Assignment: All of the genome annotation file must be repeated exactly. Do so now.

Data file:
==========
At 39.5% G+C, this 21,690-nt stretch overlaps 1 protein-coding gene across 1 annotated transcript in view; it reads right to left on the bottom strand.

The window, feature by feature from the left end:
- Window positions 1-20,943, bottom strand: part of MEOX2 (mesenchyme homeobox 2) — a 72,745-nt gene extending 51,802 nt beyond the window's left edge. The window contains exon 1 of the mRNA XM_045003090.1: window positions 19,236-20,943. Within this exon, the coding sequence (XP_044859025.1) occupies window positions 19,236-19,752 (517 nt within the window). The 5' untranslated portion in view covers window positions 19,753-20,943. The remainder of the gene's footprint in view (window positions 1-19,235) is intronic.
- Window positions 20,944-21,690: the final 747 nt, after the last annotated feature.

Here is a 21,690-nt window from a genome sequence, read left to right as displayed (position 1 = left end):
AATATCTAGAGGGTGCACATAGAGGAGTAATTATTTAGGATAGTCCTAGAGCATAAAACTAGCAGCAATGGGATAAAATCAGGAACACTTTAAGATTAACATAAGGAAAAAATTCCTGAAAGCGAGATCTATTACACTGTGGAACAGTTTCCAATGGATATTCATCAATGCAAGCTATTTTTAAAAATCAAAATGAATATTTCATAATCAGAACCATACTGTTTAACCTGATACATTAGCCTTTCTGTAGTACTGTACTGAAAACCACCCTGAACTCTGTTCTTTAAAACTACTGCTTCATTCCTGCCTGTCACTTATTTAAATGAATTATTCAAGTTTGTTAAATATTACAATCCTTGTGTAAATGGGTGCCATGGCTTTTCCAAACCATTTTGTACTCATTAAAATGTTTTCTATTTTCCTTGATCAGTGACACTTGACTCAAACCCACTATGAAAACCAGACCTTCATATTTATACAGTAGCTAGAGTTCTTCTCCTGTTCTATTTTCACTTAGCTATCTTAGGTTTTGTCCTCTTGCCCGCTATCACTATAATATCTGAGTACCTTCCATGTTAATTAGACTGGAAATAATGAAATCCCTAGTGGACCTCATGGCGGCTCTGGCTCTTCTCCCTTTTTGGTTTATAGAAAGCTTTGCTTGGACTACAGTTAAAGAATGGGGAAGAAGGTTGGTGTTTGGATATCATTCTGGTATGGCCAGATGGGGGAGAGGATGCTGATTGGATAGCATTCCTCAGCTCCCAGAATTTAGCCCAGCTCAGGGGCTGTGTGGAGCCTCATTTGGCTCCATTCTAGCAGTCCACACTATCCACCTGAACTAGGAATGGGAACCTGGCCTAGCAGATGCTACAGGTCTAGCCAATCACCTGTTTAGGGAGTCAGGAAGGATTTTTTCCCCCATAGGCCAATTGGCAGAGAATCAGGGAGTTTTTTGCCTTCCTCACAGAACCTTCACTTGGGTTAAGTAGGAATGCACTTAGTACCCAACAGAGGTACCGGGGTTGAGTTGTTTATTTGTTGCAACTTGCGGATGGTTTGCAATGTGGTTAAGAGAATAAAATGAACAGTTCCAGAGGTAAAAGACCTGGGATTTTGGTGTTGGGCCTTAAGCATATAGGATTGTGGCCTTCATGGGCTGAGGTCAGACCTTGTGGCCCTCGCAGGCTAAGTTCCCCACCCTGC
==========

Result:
At 39.5% G+C, this 21,690-nt stretch overlaps 1 protein-coding gene across 1 annotated transcript in view; it reads right to left on the bottom strand.

The window, feature by feature from the left end:
- Window positions 1-20,943, bottom strand: part of MEOX2 (mesenchyme homeobox 2) — a 72,745-nt gene extending 51,802 nt beyond the window's left edge. The window contains exon 1 of the mRNA XM_045003090.1: window positions 19,236-20,943. Within this exon, the coding sequence (XP_044859025.1) occupies window positions 19,236-19,752 (517 nt within the window). The 5' untranslated portion in view covers window positions 19,753-20,943. The remainder of the gene's footprint in view (window positions 1-19,235) is intronic.
- Window positions 20,944-21,690: the final 747 nt, after the last annotated feature.

Here is a 21,690-nt window from a genome sequence, read left to right as displayed (position 1 = left end):
AATATCTAGAGGGTGCACATAGAGGAGTAATTATTTAGGATAGTCCTAGAGCATAAAACTAGCAGCAATGGGATAAAATCAGGAACACTTTAAGATTAACATAAGGAAAAAATTCCTGAAAGCGAGATCTATTACACTGTGGAACAGTTTCCAATGGATATTCATCAATGCAAGCTATTTTTAAAAATCAAAATGAATATTTCATAATCAGAACCATACTGTTTAACCTGATACATTAGCCTTTCTGTAGTACTGTACTGAAAACCACCCTGAACTCTGTTCTTTAAAACTACTGCTTCATTCCTGCCTGTCACTTATTTAAATGAATTATTCAAGTTTGTTAAATATTACAATCCTTGTGTAAATGGGTGCCATGGCTTTTCCAAACCATTTTGTACTCATTAAAATGTTTTCTATTTTCCTTGATCAGTGACACTTGACTCAAACCCACTATGAAAACCAGACCTTCATATTTATACAGTAGCTAGAGTTCTTCTCCTGTTCTATTTTCACTTAGCTATCTTAGGTTTTGTCCTCTTGCCCGCTATCACTATAATATCTGAGTACCTTCCATGTTAATTAGACTGGAAATAATGAAATCCCTAGTGGACCTCATGGCGGCTCTGGCTCTTCTCCCTTTTTGGTTTATAGAAAGCTTTGCTTGGACTACAGTTAAAGAATGGGGAAGAAGGTTGGTGTTTGGATATCATTCTGGTATGGCCAGATGGGGGAGAGGATGCTGATTGGATAGCATTCCTCAGCTCCCAGAATTTAGCCCAGCTCAGGGGCTGTGTGGAGCCTCATTTGGCTCCATTCTAGCAGTCCACACTATCCACCTGAACTAGGAATGGGAACCTGGCCTAGCAGATGCTACAGGTCTAGCCAATCACCTGTTTAGGGAGTCAGGAAGGATTTTTTCCCCCATAGGCCAATTGGCAGAGAATCAGGGAGTTTTTTGCCTTCCTCACAGAACCTTCACTTGGGTTAAGTAGGAATGCACTTAGTACCCAACAGAGGTACCGGGGTTGAGTTGTTTATTTGTTGCAACTTGCGGATGGTTTGCAATGTGGTTAAGAGAATAAAATGAACAGTTCCAGAGGTAAAAGACCTGGGATTTTGGTGTTGGGCCTTAAGCATATAGGATTGTGGCCTTCATGGGCTGAGGTCAGACCTTGTGGCCCTCGCAGGCTAAGTTCCCCACCCTGC